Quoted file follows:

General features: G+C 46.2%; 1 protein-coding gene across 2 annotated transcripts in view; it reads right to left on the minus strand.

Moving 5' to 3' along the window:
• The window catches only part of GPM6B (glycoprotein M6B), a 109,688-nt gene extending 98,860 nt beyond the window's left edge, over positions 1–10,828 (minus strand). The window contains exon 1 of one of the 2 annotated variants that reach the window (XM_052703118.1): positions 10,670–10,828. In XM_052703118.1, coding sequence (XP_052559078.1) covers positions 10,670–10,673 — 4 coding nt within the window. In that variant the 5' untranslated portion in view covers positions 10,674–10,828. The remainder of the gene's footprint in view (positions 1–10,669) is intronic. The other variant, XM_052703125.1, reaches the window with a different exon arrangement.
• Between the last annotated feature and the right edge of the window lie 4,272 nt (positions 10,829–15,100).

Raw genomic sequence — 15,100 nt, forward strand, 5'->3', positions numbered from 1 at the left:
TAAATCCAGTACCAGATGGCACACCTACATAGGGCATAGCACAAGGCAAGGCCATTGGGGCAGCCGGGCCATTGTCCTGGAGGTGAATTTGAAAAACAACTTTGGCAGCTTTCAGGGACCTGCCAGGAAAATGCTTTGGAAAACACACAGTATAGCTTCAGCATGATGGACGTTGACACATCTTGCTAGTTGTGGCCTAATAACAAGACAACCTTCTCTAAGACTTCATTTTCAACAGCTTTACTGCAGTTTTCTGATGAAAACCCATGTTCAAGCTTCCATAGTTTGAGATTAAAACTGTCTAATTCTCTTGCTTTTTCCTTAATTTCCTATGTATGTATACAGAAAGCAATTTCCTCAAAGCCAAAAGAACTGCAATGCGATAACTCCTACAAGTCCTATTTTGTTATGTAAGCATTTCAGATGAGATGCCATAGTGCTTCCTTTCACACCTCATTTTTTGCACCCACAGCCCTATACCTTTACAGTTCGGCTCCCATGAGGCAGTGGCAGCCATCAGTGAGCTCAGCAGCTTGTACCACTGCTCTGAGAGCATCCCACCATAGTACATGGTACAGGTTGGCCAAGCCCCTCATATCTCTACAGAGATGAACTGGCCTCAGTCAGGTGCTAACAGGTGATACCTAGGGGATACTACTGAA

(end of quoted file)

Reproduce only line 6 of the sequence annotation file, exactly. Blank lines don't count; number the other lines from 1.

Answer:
TAAATCCAGTACCAGATGGCACACCTACATAGGGCATAGCACAAGGCAAGGCCATTGGGGCAGCCGGGCCATTGTCCTGGAGGTGAATTTGAAAAACAACTTTGGCAGCTTTCAGGGACCTGCCAGGAAAATGCTTTGGAAAACACACAGTATAGCTTCAGCATGATGGACGTTGACACATCTTGCTAGTTGTGGCCTAATAACAAGACAACCTTCTCTAAGACTTCATTTTCAACAGCTTTACTGCAGTTTTCTGATGAAAACCCATGTTCAAGCTTCCATAGTTTGAGATTAAAACTGTCTAATTCTCTTGCTTTTTCCTTAATTTCCTATGTATGTATACAGAAAGCAATTTCCTCAAAGCCAAAAGAACTGCAATGCGATAACTCCTACAAGTCCTATTTTGTTATGTAAGCATTTCAGATGAGATGCCATAGTGCTTCCTTTCACACCTCATTTTTTGCACCCACAGCCCTATACCTTTACAGTTCGGCTCCCATGAGGCAGTGGCAGCCATCAGTGAGCTCAGCAGCTTGTACCACTGCTCTGAGAGCATCCCACCATAGTACATGGTACAGGTTGGCCAAGCCCCTCATATCTCTACAGAGATGAACTGGCCTCAGTCAGGTGCTAACAGGTGATACCTAGGGGATACTACTGAA